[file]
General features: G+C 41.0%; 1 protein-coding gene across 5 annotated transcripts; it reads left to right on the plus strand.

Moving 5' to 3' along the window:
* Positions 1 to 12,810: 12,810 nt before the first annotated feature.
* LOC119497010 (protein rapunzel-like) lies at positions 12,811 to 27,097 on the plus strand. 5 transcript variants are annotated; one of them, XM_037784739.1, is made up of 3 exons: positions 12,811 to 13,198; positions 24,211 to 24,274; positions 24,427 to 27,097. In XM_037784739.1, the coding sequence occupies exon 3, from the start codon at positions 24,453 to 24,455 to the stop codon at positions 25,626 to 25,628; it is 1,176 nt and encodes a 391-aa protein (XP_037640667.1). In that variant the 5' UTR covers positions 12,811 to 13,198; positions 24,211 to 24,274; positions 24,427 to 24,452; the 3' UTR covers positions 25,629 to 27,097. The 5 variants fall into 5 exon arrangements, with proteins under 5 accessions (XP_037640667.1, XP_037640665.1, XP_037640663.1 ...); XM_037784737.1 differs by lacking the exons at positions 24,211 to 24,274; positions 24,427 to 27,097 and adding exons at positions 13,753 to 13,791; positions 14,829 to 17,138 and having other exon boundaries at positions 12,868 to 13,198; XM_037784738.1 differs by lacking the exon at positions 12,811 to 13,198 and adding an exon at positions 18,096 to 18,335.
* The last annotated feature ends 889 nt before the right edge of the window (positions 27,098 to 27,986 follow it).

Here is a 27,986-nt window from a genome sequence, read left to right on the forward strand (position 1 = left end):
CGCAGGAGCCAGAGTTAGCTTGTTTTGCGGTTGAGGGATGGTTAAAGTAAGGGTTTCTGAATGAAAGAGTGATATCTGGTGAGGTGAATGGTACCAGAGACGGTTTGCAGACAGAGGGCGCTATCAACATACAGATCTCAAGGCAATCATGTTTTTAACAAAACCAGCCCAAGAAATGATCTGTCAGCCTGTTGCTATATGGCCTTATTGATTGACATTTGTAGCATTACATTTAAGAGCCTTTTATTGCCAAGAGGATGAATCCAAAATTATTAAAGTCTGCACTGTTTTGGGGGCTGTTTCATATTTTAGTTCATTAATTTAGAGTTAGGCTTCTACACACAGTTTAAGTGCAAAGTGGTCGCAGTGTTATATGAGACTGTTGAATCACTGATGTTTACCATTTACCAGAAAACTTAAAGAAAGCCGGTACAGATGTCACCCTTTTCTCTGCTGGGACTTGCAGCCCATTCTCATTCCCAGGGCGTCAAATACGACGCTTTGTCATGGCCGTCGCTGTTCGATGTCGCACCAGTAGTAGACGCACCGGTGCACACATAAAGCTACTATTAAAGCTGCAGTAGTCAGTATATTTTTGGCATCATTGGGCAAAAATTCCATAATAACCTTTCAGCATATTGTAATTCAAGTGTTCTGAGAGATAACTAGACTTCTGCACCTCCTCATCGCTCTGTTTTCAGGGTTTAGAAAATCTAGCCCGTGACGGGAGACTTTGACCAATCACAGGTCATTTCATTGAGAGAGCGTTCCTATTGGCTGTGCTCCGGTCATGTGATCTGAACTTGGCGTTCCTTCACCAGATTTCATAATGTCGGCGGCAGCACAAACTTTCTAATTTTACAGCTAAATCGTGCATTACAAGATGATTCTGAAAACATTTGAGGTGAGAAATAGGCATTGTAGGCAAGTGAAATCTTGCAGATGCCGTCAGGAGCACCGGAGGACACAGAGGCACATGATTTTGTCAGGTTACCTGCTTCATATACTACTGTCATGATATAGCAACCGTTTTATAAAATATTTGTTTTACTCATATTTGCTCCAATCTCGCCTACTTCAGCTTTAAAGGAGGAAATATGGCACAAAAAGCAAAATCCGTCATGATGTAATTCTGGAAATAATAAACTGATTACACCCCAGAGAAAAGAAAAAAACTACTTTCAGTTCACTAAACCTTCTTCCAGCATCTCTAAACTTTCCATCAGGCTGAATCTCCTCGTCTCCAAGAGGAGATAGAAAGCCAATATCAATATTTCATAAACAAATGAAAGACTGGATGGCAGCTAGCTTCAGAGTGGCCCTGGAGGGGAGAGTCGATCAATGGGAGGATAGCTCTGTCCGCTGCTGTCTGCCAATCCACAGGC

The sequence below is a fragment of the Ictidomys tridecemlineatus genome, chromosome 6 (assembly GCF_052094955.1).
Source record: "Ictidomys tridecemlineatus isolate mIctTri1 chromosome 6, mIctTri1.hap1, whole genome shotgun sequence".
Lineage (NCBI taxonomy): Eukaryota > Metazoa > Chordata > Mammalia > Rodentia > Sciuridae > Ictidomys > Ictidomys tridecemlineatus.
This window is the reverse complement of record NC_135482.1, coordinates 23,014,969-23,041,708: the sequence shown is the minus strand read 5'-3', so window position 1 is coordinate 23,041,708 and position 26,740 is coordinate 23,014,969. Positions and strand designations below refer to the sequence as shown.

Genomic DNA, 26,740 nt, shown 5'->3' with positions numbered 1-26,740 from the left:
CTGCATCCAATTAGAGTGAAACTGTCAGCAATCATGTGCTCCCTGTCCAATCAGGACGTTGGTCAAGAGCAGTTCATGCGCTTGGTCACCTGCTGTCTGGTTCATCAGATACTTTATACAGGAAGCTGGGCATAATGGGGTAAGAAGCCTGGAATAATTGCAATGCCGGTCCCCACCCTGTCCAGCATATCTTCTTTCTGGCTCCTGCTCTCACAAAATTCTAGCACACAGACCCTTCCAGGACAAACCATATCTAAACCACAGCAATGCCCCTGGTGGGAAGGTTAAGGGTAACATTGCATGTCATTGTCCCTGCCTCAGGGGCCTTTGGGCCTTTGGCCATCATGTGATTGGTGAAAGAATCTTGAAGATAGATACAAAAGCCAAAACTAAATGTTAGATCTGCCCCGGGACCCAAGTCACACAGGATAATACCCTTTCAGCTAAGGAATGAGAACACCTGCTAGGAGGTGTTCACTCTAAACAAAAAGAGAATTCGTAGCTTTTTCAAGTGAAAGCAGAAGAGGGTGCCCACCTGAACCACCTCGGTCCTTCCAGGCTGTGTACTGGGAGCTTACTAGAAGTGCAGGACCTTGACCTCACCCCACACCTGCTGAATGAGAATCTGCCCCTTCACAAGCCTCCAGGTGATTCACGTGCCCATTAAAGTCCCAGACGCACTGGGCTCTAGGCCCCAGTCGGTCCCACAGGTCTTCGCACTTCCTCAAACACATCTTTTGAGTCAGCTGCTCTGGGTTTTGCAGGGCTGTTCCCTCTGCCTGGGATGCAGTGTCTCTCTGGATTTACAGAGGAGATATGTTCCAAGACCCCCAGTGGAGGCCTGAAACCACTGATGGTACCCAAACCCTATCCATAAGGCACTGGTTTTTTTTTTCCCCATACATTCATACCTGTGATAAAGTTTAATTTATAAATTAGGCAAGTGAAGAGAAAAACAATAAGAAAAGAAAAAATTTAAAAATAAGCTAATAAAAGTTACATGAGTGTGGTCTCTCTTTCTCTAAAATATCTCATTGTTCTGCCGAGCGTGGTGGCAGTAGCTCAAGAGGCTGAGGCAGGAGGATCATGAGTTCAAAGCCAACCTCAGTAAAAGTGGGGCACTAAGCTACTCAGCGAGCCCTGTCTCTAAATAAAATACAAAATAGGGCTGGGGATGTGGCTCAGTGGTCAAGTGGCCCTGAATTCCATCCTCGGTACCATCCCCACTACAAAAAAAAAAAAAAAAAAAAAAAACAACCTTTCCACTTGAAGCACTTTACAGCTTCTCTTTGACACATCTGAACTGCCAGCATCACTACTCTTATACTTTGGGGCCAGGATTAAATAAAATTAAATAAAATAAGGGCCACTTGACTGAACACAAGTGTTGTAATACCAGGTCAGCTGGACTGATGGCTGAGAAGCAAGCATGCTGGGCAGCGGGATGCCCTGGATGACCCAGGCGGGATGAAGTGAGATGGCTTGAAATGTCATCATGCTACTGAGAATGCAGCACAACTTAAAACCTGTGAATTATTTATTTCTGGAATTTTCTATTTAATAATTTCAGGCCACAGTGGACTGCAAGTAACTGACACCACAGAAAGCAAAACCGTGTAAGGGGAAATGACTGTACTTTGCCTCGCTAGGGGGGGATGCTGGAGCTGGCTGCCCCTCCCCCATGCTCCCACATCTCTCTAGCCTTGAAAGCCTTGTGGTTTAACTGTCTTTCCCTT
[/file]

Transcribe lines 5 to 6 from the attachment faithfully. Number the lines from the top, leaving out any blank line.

* The last annotated feature ends 889 nt before the right edge of the window (positions 27,098 to 27,986 follow it).

Here is a 27,986-nt window from a genome sequence, read left to right on the forward strand (position 1 = left end):